Ciliated protists (Phylum Ciliophora) are microbial eukaryotes, characterized by the presence of cilia used for locomotion, and they all share two types of nuclei: a somatic nucleus - macronucleus (MAC) - which provides templates for the transcription of all genes required for vegetative growth, and a genetic nucleus - micronucleus (MIC) - used for the exchange of meiotic products during sexual reproduction.
During conjugation (sexual reproduction), haploid gametic nuclei exchange between pairs of mating cells form a diploid zygotic nucleus, a copy of which develops into a new MIC and MAC. DNA in the MIC remains organized in large chromosomes. In contrast, the much smaller chromosomes in the MAC genome form via extensive fragmentation, elimination, and even rearrangement of germline DNA, coupled to DNA amplification and telomere addition (Prescott 1994). This process produces a set of over 16,000 small acentric MAC chromosomes in Oxytricha (Swart et al. 2013) and 181 in Tetrahymena (Coyne et al. 2012).
The extent of MAC genome reorganization varies greatly among ciliate species. In ciliates belonging to the class Spirotrichea (which includes Oxytricha trifallax), the level of DNA processing in the formation of a new MAC is extraordinary: the original zygotic chromosomes are fragmented into over 225,000 DNA pieces (MDSs), and approximately 90% of the DNA complexity is lost (Chen et al. 2014). The resulting MAC chromosomes – sometimes referred to as "nanochromosomes" – are amplified to thousands of copies each (Prescott 1994). In spirotrichs, approximately 90% of MAC chromosomes encode a single gene, flanked at the 5' and 3' ends by very short (average 50 bp) untranslated regions plus telomeres (Swart et al. 2013). The size of these molecules ranges from approximately 0.31 kb to 66 kb (Swart et al. 2013).
In ciliates such as Oxytricha and Paramecium, genes in the MIC are interrupted by the non-coding, A–T rich IES segments that must be removed. IESs in Tetrahymena mostly fall between genes, with few exceptions (Fass et al. 2011). Approximately 20% of Oxytricha's macronuclear contigs contain MDSs that are present in a permuted order or orientation, relative to the precursor MDSs in the micronucleus (Chen et al. 2014). These MDSs rearrange during MAC development according to a long noncoding RNA templates as guides (Nowacki et al. 2008). This added layer allows Oxytricha to rebuild its functional somatic chromosomes from a scrambled genome (see Figure 1).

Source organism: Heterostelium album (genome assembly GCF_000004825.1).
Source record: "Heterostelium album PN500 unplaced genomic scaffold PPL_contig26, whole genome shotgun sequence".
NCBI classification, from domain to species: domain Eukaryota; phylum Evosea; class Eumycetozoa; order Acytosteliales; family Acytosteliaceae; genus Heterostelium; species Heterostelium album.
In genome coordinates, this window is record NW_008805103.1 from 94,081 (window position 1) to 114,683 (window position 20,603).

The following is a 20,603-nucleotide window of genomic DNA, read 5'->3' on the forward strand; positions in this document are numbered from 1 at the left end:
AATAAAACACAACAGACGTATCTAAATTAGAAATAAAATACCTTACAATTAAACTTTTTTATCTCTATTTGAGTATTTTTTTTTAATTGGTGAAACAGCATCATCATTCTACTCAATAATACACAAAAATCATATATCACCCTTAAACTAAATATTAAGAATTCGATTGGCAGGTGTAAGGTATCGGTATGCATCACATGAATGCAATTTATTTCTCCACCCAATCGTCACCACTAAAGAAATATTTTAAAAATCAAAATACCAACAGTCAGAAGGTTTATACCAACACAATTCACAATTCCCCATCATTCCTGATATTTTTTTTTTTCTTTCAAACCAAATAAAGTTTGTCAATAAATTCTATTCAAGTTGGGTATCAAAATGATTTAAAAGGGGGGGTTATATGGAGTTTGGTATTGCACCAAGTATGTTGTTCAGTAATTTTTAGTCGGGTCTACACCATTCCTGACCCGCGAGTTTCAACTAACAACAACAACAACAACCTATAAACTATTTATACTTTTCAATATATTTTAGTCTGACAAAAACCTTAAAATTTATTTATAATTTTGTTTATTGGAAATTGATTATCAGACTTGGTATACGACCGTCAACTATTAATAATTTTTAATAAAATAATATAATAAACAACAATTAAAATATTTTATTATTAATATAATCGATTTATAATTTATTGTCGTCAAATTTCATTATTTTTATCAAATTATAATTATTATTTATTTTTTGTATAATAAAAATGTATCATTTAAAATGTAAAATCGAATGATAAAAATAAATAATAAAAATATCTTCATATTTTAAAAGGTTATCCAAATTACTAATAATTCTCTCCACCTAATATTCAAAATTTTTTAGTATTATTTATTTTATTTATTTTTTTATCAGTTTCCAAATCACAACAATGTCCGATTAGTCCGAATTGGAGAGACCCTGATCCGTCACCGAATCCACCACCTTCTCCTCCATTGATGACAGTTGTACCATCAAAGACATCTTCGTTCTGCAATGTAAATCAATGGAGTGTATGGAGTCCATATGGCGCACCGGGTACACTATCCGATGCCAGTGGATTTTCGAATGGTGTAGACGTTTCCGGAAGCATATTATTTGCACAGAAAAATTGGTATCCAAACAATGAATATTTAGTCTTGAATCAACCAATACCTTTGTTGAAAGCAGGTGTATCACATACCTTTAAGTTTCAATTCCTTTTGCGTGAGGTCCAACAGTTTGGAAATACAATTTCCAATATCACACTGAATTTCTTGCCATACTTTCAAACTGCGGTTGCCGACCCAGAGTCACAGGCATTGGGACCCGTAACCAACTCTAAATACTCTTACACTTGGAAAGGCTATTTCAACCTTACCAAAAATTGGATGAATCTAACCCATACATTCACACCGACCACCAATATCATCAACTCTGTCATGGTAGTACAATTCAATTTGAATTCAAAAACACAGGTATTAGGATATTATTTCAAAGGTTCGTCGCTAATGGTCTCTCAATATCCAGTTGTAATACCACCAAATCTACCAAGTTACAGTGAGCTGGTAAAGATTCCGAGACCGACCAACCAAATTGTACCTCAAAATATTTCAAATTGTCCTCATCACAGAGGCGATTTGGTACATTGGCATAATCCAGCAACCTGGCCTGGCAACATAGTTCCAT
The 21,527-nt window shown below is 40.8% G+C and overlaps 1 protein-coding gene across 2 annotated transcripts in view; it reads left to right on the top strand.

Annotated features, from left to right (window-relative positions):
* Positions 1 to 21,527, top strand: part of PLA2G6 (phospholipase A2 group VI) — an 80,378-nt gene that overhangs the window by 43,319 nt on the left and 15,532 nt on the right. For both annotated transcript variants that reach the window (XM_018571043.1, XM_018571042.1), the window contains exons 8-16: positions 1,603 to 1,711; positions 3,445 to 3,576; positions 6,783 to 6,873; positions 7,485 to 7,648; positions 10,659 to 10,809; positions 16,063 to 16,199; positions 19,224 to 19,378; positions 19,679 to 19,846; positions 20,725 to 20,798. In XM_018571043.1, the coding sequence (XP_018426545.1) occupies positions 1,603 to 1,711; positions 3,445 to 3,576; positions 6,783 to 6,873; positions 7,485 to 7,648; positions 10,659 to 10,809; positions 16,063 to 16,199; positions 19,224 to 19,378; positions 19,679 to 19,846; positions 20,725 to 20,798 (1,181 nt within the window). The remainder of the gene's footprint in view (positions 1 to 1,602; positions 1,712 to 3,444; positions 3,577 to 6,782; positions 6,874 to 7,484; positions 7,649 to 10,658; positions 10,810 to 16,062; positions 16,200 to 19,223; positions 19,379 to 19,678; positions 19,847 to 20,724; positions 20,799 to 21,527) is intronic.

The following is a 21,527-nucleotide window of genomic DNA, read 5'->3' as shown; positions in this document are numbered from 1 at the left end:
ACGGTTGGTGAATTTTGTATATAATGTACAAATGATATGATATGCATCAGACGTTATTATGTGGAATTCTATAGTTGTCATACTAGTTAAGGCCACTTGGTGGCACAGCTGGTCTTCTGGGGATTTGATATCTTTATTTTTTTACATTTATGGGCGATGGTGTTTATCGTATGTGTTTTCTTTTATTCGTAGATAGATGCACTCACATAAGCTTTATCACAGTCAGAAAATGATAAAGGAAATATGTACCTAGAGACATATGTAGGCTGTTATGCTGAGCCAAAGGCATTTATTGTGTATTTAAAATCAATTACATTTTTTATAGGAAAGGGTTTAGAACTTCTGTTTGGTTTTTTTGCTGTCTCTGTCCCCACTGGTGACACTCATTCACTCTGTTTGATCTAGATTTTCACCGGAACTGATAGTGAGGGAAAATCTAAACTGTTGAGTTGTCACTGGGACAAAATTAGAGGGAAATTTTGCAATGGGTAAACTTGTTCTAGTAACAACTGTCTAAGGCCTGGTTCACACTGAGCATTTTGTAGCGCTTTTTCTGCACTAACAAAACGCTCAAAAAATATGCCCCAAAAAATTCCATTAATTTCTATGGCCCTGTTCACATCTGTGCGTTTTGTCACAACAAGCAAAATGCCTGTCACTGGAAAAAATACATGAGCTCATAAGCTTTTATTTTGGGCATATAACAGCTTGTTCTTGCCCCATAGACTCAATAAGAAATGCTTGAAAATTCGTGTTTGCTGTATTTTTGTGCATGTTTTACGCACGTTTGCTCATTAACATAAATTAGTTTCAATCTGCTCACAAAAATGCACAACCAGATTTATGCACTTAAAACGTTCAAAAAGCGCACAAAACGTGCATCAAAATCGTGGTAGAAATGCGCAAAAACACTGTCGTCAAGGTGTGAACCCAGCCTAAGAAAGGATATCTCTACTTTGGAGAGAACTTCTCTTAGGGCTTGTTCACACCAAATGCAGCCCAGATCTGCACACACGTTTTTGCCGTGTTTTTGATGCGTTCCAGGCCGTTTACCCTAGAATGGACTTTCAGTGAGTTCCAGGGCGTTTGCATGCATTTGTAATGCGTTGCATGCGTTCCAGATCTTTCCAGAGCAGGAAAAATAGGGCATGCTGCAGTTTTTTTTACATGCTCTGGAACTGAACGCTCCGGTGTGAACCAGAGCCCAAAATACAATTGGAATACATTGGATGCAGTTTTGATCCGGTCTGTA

The last few nucleotides of a MDS are repeated in the beginning of the next consecutive MDS; these sequences are called the pointers, or junction sequences. DNA recombination between these 2-20 bp direct repeats in Oxytricha (2bp TA repeats in Paramecium) leaves precisely one copy in the macronucleus. Except for the longest pointers, however, these short sequences are usually present in multiple locations in the precursor MIC gene loci (Landweber et al. 2000). Hence, this underscores the need for an RNA-guided and error-correcting mechanism that accurately establishes and maintains wild-type versions of somatic genes across generations (Nowacki et al. 2008).
For a more thorough review of our current knowledge of the mechanism of RNA guided DNA rearrangement and DNA descrambling in the ciliate Oxytricha, see (Yerlici and Landweber 2014).